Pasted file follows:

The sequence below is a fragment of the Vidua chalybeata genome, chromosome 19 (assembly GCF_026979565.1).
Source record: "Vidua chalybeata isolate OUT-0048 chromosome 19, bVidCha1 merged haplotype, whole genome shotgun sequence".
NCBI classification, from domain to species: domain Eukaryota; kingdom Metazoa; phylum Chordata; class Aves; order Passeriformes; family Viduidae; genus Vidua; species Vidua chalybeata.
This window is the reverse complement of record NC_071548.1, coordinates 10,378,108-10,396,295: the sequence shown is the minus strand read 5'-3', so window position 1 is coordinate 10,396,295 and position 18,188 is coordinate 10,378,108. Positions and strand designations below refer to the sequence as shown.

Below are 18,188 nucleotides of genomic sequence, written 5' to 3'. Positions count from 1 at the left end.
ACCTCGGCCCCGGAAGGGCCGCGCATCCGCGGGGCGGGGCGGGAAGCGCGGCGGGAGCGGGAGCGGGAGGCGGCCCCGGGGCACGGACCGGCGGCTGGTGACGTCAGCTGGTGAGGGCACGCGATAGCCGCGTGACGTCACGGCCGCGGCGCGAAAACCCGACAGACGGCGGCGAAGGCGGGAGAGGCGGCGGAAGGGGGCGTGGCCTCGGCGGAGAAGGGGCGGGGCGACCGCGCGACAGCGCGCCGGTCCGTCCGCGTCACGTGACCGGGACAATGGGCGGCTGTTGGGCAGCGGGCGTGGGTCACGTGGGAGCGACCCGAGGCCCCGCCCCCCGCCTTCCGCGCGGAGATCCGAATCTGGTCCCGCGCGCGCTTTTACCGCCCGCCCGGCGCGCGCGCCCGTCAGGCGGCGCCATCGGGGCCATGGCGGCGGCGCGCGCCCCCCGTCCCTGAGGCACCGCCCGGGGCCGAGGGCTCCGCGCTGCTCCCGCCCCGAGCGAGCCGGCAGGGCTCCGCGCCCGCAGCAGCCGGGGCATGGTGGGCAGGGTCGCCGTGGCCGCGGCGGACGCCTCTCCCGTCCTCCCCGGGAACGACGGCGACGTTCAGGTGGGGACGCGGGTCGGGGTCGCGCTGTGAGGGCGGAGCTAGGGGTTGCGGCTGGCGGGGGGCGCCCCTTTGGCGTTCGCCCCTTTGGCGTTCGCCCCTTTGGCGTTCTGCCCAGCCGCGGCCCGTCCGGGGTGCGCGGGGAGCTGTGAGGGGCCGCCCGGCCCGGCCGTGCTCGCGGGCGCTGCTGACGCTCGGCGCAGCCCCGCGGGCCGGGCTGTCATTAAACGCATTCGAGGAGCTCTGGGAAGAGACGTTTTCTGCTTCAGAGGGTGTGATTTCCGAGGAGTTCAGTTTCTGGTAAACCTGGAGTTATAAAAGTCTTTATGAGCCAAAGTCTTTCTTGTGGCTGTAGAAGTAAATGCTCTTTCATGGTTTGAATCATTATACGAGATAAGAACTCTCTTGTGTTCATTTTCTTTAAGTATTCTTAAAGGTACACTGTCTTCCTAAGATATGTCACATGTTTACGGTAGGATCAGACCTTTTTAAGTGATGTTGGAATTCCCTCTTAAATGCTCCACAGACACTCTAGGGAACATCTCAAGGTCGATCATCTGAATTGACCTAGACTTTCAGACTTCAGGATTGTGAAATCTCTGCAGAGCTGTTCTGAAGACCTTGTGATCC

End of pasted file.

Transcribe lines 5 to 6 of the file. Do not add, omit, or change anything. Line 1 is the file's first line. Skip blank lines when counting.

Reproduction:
Below are 18,188 nucleotides of genomic sequence, written 5' to 3'. Positions count from 1 at the left end.
ACCTCGGCCCCGGAAGGGCCGCGCATCCGCGGGGCGGGGCGGGAAGCGCGGCGGGAGCGGGAGCGGGAGGCGGCCCCGGGGCACGGACCGGCGGCTGGTGACGTCAGCTGGTGAGGGCACGCGATAGCCGCGTGACGTCACGGCCGCGGCGCGAAAACCCGACAGACGGCGGCGAAGGCGGGAGAGGCGGCGGAAGGGGGCGTGGCCTCGGCGGAGAAGGGGCGGGGCGACCGCGCGACAGCGCGCCGGTCCGTCCGCGTCACGTGACCGGGACAATGGGCGGCTGTTGGGCAGCGGGCGTGGGTCACGTGGGAGCGACCCGAGGCCCCGCCCCCCGCCTTCCGCGCGGAGATCCGAATCTGGTCCCGCGCGCGCTTTTACCGCCCGCCCGGCGCGCGCGCCCGTCAGGCGGCGCCATCGGGGCCATGGCGGCGGCGCGCGCCCCCCGTCCCTGAGGCACCGCCCGGGGCCGAGGGCTCCGCGCTGCTCCCGCCCCGAGCGAGCCGGCAGGGCTCCGCGCCCGCAGCAGCCGGGGCATGGTGGGCAGGGTCGCCGTGGCCGCGGCGGACGCCTCTCCCGTCCTCCCCGGGAACGACGGCGACGTTCAGGTGGGGACGCGGGTCGGGGTCGCGCTGTGAGGGCGGAGCTAGGGGTTGCGGCTGGCGGGGGGCGCCCCTTTGGCGTTCGCCCCTTTGGCGTTCGCCCCTTTGGCGTTCTGCCCAGCCGCGGCCCGTCCGGGGTGCGCGGGGAGCTGTGAGGGGCCGCCCGGCCCGGCCGTGCTCGCGGGCGCTGCTGACGCTCGGCGCAGCCCCGCGGGCCGGGCTGTCATTAAACGCATTCGAGGAGCTCTGGGAAGAGACGTTTTCTGCTTCAGAGGGTGTGATTTCCGAGGAGTTCAGTTTCTGGTAAACCTGGAGTTATAAAAGTCTTTATGAGCCAAAGTCTTTCTTGTGGCTGTAGAAGTAAATGCTCTTTCATGGTTTGAATCATTATACGAGATAAGAACTCTCTTGTGTTCATTTTCTTTAAGTATTCTTAAAGGTACACTGTCTTCCTAAGATATGTCACATGTTTACGGTAGGATCAGACCTTTTTAAGTGATGTTGGAATTCCCTCTTAAATGCTCCACAGACACTCTAGGGAACATCTCAAGGTCGATCATCTGAATTGACCTAGACTTTCAGACTTCAGGATTGTGAAATCTCTGCAGAGCTGTTCTGAAGACCTTGTGATCC